So it’s kind of like a game for me. I just want to see how well I can play. I don’t like to do a lot of punch-ins or overdubs. So it’s kind of a little game I play.

Guitar.com: So I imagine if you had your own studio, you’d spend a lot of time doing engineering work, and not as much time actually playing?

John 5: That’s exactly right.

Guitar.com: Being creative as the producer, not the player…

John 5: Exactly, 1,000 percent right.

Guitar.com: I understand. So let’s talk about your rig. What are you using these days?

John 5: I have all these crazy Teles. I’m using like, 13 Tele’s, or something. And then I’m using all Marshall 900s. A couple of 800s too, actually. If you follow me on Instagram, I have this thing called “Tele-Vision.” It’s like an iPad in a guitar, and it just shows me while I’m playing. It’s really rad.

Guitar.com: Cool, I’ll check that out. What is the difference to you between the Marshall 900 and the 800 amps?

John 5: The 900 has more gain. And, I mean, it’s a hundred more! (laughs). The 900 has more gain to it, and that’s pretty much what I know about it. But I love Marshall, man, they’re great.

Guitar.com: And the Tele’s… You’ve got signature model guitars out there, right?

John 5: Yep. I’ve got my own model out there. I just love the Tele, and that’s from the old “Hee Haw” days. They’re not the most forgiving guitar in the world. It’s just like wearing a half-shirt, you know? If you’re gonna wear a half-shirt, you’d better be in shape. That’s how I view the Tele.

Guitar.com: My main guitar is a B-Bender Tele, but I have to admit, I cheat, and I don’t use the B-Bender, because I can’t stand still on stage, so the thing would go in and out of tune very time I moved if I was running the B string through the bender.

John 5: Oh! You know, it’s funny: I have all these Tele’s, and I don’t have a B-Bender, because I do it behind the neck. So it’s really weird that I have all these Tele’s and I don’t have a B-Bender.

Guitar.com: You’re into country pickin’. Do you listen to Clarence White, and all those Bender guys?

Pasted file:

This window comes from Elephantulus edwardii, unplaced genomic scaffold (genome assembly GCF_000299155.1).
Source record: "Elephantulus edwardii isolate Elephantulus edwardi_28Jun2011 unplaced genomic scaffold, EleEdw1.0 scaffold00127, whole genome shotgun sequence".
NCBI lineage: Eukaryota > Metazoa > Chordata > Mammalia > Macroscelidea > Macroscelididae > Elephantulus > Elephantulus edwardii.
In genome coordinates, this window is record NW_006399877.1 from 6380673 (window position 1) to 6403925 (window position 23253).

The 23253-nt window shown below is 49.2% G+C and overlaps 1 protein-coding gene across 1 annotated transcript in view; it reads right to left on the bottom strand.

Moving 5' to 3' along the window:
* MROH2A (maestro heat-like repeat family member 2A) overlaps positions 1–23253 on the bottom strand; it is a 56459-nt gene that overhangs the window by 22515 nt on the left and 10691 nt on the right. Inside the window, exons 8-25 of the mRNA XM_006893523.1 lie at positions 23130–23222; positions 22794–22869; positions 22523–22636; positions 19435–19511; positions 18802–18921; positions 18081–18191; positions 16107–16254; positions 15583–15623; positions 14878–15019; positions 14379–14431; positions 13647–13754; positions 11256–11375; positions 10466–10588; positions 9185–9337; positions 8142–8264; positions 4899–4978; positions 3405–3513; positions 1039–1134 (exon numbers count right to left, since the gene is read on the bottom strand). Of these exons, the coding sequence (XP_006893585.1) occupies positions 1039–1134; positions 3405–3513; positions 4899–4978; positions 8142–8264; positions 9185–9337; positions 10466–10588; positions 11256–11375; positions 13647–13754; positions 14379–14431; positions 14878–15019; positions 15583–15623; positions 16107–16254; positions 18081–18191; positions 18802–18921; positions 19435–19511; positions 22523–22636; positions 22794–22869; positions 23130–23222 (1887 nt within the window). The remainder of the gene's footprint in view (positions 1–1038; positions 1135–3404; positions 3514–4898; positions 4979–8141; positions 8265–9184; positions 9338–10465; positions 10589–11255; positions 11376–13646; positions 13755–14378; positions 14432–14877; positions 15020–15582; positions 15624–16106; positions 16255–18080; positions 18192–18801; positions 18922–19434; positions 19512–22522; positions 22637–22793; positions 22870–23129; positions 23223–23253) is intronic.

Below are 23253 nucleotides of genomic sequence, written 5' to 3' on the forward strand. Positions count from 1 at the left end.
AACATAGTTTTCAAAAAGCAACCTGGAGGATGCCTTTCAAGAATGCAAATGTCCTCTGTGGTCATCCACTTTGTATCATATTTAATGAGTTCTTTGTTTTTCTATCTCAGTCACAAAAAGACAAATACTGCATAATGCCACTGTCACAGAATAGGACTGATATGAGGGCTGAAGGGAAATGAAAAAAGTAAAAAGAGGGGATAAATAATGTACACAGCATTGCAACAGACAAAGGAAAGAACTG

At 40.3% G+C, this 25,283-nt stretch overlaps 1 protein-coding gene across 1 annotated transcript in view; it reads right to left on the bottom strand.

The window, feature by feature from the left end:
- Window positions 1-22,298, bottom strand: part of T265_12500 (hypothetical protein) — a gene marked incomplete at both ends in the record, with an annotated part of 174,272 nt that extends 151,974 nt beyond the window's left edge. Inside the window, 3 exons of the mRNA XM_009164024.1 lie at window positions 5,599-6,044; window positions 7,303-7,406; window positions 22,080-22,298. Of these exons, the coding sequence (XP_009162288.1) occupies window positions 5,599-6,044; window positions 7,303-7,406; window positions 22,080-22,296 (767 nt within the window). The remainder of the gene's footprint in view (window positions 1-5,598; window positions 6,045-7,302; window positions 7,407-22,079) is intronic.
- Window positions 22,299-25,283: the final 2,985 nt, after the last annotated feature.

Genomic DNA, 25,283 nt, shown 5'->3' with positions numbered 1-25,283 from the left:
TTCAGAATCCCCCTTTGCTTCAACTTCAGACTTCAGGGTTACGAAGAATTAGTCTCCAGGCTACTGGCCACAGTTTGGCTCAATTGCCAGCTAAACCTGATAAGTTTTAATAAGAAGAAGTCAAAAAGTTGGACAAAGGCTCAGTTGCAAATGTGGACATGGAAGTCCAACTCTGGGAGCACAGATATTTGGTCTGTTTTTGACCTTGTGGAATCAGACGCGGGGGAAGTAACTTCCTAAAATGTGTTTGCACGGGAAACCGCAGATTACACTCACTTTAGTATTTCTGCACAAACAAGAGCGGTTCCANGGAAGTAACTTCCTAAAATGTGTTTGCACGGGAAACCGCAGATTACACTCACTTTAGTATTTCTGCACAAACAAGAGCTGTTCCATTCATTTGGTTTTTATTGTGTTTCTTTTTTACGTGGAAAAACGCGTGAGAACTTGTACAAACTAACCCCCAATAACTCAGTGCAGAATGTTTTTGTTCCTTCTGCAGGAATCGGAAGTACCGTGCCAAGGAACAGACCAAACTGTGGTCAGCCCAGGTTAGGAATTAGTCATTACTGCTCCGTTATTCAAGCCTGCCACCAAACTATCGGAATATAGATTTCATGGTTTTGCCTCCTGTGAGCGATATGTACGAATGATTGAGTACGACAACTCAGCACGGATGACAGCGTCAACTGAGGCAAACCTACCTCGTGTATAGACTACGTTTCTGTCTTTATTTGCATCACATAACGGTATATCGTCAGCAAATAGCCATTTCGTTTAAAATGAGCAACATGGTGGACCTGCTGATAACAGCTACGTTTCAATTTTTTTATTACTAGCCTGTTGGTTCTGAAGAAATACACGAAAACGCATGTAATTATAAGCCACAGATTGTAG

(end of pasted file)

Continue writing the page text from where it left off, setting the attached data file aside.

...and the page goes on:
John 5: Yeah. And it sounds so good. I love pedal steel and lap steel, it’s one of my favorite instruments.

Guitar.com: When I was running Fender Frontline magazine back in the ‘90s I did a photo shoot with Marty Stuart, and he owns the Tele that Clarence White built, with the first B-Bender…

John 5: Yeah, he’s got one of the biggest collections out there, of everything.  

Guitar.com: Yeah. We were at the Gene Autry Western Heritage Museum in Glendale, California, and he was doing a shoot for us, and he let me play the guitar, which was pretty cool. And then he was buying all kinds of stuff directly from the museum’s private collection.

John 5: That’s really, really cool.

Guitar.com: So what are you using as far as effects and pedals?

John 5: I’m very basic. I just use a Noise Presser, which isn’t really even anything. But all Boss stuff. I use a Super Overdrive, and I use a chorus, and a wah, and that’s it. Very basic.

Guitar.com: What kind of wah?

John 5: A Cry Baby. Just a regular Dunlop Cry Baby. And I only use that on one song.

Guitar.com: Don’t I hear a little bit of Whammy in the new album?

John 5: Actually no. I’m doing that with my fingers. Octave slides. 

Guitar.com: I know you practice hard. Do you practice those octave slides pretty hard?

John 5: Oh yeah. You’ve got to have them just right, and right in rhythm too.

Guitar.com: So what is it that we haven’t heard from you, but that you’re workin’ on? Is there like some jazzy stuff or fusion or something?

John 5: Well there is. A lot of people ask me about live shows. And I’m doing this live streaming concert October 18th. It’s gonna be all the instrumental stuff. You can call in. Chris Broderick of Megadeth is gonna host it, and the guys from “The Tonight Show” are putting it on. So it’s a really cool thing. And tickets are totally cheap. It’s really gonna be something special.

Guitar.com: This is an interactive thing, right? Can people make requests?

John 5: They can ask questions. But I have a pretty set, set list. I’ve never done a solo instrumental concert before, so I think everyone will be excited. I’m gonna do some old instrumental stuff, and some new stuff. It’s gonna be a really special thing.

Guitar.com: Are there any plans for a solo instrumental tour?

John 5: We’ll see. If I have the time, yeah. I would love to do it. It would be a lot of time.

Guitar.com: I would love to see that. I know you gotta get on stage, so thank you so much for your time today John.

John 5: Thank you very much. I appreciate it.

Related Links:

John 5 Official Website

John 5 on Facebook

Watch the October 18th Streaming Concert

John 5 Signature Telecaster